Thursday, June 27, 2013

Time Traveler

As a writer, on any given day I feel like I am traveling through time. Sometimes into the future, sometimes into the past, with brief stays in the present. Why is that? This is what a writer's life looks like:

1. Your day begins. Coffee cup in hand, you check your daily calendar to see what needs to be done. If you are like me, your personal and professional "to do" list goes on the same page.

2. You check your e-mail, and respond to whatever needs a response.

3. You get a few small tasks done.

4. You get out any promotion that you need to get done.

5. You get your blogs out there. I have several blogs ... I schedule one a day to be written, and I keep them short.

6. You start on any research that you need to do. 

7. There is almost always a review to get out, or an "emergency/unexpected project" to be hammered out.

8. Time for more coffee ... and probably lunch.

9. Put some quality time into my WIP.

10. Go do my "day job" (which for me is an evening/night job).   

Somehow, this never gets old. Right now, along with most people, I am looking at options for replacing my RSS feed, as Google Reader is non-existent as of July 1st. I do have it switched to another reader, but I am seriously considering doing e-mail notifications only. G-mail recently gifted me with "categories" (determined by them!), which is probably something that I should have done anyway. So I can put the blogs that I follow into a specific category. 

I also need to put more time into learning Dragon Speak. Once I have that figured out, it will save me some time. i wonder if they have audio for that that I can run while I am sleeping? There are only 24 hours to a day (last time I looked, anyway).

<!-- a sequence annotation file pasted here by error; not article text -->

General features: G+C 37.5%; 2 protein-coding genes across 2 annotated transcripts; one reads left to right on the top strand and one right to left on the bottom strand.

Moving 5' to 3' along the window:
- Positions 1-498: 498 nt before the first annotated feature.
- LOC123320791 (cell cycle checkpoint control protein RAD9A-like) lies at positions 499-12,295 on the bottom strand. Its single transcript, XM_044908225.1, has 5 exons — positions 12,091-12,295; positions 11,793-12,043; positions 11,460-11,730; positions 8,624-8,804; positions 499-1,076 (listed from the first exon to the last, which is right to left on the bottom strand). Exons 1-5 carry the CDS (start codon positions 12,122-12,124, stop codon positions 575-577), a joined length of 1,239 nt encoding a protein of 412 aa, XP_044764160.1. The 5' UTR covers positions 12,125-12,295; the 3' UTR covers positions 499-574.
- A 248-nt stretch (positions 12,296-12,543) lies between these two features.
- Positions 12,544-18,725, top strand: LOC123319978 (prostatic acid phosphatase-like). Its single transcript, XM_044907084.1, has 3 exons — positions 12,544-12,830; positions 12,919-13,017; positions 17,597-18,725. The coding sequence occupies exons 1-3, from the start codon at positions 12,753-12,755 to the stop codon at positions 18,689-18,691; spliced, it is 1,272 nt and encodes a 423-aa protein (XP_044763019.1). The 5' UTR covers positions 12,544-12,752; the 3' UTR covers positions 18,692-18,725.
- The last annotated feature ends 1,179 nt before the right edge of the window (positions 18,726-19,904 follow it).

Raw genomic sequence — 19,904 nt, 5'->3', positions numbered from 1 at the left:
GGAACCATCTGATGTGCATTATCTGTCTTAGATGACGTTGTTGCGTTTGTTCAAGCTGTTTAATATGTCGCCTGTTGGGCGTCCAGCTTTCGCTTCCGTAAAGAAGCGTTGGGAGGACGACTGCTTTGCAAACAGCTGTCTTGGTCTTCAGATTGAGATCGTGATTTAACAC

I need to move my reviews to a thumb drive, to make space on my laptop.I also need to move downloads that I haven't had the time to read, some music, and who knows what else. I need to go through my downloads and delete items no longer needed, and through my docs to delete items relating to a business program that I recently decided to leave. 

Then there is the mystery that I am currently reading for relaxation ... I always have one of those going. This is how I am able to leave the day behind and get some sleep.

What can I say ... it's all good!

(c) 2013 Bonnie Cehovet

Reproduction in any venue prohibited without the written permission of the author. 

Tuesday, June 18, 2013

Where Did the Time Go?

Where does the time go? As authors, we like to think that we are in charge of our own time. That is seldom true, unless we publish independently. Even then we have deadlines ... self imposed deadlines that help us to stay professional, and not wander into the twilight zone of writing.

There are so many things that can claim the time of a writer. It is up to us to decide what is important, what is not, and where we want our time and focus to go. Social media is a very gray area ... how much  is going to bring us in readers/followers, and how much is overkill (or underkill, if we don't do it right)? How many pages do we need on Facebook? How many Twitter accounts do we need? How often should we tweet, and what should be say? Do we schedule our tweets to go out, or do we just send them out spontaneously? Do we play the #FF game? (I did, at first, and then dropped it.)